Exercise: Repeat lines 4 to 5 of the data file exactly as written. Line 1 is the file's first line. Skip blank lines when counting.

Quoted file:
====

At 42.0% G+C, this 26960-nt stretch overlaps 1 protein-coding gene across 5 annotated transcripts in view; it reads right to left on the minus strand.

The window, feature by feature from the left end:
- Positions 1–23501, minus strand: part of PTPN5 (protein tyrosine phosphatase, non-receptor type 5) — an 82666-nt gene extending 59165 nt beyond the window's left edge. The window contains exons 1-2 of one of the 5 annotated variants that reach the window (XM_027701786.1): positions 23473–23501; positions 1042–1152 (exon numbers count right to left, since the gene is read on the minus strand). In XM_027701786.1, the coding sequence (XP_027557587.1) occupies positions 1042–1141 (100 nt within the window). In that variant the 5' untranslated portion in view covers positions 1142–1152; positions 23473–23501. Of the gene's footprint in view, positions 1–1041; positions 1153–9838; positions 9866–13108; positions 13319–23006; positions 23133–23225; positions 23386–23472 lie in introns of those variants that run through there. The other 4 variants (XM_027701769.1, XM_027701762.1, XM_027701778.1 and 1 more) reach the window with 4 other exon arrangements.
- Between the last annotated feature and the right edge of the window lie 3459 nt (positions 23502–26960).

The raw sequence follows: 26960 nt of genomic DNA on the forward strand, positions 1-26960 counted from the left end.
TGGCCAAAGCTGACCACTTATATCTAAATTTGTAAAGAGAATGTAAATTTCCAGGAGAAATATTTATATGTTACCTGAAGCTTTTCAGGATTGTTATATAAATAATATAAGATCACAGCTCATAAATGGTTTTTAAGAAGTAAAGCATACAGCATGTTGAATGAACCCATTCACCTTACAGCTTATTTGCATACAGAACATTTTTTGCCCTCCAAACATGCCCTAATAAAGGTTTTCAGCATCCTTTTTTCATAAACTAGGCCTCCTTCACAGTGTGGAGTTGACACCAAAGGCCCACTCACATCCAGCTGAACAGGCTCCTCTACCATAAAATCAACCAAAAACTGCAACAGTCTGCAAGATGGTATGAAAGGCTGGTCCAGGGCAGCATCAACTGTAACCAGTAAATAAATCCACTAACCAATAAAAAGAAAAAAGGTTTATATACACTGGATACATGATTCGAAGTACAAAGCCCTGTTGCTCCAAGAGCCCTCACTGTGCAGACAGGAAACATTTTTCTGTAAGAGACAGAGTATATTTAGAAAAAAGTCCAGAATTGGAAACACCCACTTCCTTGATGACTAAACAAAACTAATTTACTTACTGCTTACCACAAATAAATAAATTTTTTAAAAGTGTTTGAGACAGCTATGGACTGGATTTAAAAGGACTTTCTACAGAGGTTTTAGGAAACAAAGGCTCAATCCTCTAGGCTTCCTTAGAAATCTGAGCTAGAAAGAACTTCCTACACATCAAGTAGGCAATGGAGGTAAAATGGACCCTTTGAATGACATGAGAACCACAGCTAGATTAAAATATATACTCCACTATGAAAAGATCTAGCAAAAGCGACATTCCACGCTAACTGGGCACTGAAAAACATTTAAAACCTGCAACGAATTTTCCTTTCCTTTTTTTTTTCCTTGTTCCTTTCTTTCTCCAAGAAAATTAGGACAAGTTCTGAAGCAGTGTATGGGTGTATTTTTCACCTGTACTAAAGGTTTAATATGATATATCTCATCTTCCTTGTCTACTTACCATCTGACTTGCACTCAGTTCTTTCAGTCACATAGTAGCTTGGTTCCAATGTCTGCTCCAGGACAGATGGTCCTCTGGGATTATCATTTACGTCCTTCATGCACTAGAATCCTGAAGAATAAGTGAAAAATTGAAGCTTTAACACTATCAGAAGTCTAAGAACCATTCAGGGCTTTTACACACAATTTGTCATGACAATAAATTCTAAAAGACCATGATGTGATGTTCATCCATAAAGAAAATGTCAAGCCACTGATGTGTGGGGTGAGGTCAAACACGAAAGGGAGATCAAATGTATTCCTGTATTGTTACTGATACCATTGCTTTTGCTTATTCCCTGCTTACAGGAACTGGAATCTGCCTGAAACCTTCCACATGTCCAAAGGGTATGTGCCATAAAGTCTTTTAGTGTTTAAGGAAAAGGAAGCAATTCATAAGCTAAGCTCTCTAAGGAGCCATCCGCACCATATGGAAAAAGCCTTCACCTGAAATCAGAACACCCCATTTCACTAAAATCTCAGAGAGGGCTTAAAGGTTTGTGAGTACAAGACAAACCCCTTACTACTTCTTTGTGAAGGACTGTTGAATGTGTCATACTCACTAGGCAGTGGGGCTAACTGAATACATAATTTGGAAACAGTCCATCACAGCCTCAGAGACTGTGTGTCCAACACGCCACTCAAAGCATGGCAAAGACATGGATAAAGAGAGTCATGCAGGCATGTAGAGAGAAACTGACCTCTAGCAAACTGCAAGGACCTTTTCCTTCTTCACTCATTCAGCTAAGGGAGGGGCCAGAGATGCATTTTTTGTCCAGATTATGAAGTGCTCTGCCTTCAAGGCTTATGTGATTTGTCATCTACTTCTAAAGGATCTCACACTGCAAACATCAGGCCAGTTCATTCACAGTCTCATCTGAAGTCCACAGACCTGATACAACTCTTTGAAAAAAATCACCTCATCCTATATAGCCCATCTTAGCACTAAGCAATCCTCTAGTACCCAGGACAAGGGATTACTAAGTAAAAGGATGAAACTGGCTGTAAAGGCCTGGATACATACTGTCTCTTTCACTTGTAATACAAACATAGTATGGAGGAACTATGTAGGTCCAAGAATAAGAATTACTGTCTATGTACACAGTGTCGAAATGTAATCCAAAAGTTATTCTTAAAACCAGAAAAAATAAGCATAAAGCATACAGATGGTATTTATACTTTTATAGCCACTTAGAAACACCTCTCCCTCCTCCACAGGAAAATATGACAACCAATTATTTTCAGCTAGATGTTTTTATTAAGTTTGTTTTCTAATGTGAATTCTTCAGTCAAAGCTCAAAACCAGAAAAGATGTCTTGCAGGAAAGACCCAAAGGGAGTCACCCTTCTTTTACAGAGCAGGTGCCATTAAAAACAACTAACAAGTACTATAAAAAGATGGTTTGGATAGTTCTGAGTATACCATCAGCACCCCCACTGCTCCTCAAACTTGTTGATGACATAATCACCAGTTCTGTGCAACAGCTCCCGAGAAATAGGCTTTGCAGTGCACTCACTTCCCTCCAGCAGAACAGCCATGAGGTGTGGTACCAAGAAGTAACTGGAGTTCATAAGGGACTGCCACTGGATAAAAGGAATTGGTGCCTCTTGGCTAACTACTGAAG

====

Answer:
- Between the last annotated feature and the right edge of the window lie 3459 nt (positions 23502–26960).

The raw sequence follows: 26960 nt of genomic DNA on the forward strand, positions 1-26960 counted from the left end.